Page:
How do you know it’s the end of the year? Everybody asks for predictions.

This week, I was honored to appear on Changing The Game with HR, Presented by SAP. The host is Bonnie D. Graham, who happens to live down the road from me, and the panelists included Art Mazur and Dr. Patti Fletcher.

I was asked to share my 2019 predictions for HR, which are mostly predictions scraped together from other smart thinkers. But here’s what I believe:

User personalization continued to be a hot consumer trend in 2018, and the desire for customization has arrived within the confines of HR.

At all levels, the employee experience demands a customized user experience in the workplace. In a tight labor market, recruiters and HR leaders have been pushed to put the employee’s experience at the center of their policies and processes to attract and retain highly productive and talented workers. The benefit of personalization is that our workforce doesn’t need to search for resources and information, thus allowing more time for increased productivity, efficiency and collaboration.

Compensation is on the minds of many executives and HR leaders.

Companies benefited from tax breaks in 2018 and awarded bonuses throughout their organizations; however, for most US workers, wages have barely risen in decades. As we move from a traditional labor force to a distributed workforce rooted in the principles of the gig economy, companies will have to wrestle with critical questions about the importance of financial margins versus the importance of economic wellbeing for FTEs, consultants, and contractors alike.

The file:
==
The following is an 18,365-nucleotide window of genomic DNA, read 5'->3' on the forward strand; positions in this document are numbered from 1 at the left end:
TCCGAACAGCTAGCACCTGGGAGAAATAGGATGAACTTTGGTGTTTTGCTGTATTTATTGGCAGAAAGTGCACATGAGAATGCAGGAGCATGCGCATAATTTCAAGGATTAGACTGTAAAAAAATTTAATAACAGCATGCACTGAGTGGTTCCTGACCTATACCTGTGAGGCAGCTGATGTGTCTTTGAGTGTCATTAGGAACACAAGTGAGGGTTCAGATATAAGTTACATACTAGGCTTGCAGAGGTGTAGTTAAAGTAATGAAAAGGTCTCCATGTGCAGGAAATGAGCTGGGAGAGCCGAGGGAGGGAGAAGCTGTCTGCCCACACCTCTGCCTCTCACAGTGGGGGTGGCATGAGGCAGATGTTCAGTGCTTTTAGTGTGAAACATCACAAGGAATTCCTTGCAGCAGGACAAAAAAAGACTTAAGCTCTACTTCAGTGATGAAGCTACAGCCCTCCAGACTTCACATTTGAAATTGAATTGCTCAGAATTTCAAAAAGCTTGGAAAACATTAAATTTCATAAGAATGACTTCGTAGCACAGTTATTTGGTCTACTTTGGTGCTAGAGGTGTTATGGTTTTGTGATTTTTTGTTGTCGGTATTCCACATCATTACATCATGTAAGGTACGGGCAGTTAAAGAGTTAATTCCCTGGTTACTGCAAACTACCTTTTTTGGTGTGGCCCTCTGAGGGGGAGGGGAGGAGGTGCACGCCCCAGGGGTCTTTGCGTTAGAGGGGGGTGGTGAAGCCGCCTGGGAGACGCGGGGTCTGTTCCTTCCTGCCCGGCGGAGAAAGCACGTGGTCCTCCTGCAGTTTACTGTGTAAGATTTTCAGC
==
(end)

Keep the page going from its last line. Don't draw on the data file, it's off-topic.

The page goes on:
Wellbeing is a trendy buzzword that isn’t going away in 2019.

Rather than focusing on punitive programs meant to guilt people into losing weight, progressive HR departments are getting ahead of the curve and designing creative benefit programs to enhance the quality of life. From nap rooms to pawternity benefits, employers want happier and healthier employees. Do these wellbeing perks work? Only data will tell us.

HR is gonna learn something new.

Traditionally, HR departments focused on the organization’s development needs. Training and learning are absolutely on fire, but, in 2019, training and development will be on the minds of HR professionals who haven’t paid attention to their growth. Whereas it was once essential to build individual learning plans for our workforce, we’ll be doing it for ourselves in 2019.

In 2019, we’ll see more business people join the ranks of HR and lead more and more HR organizations.

HR was once considered a place to send your low-performing leaders before banishing them entirely; however, now it’s regarded as a stepping stone to additional executive opportunities. How can you lead without knowing the intricacies of your people-related agenda?

What are your predictions? What do you see for HR in 2019? Leave a comment below, and feel free to have a listen to this week’s show!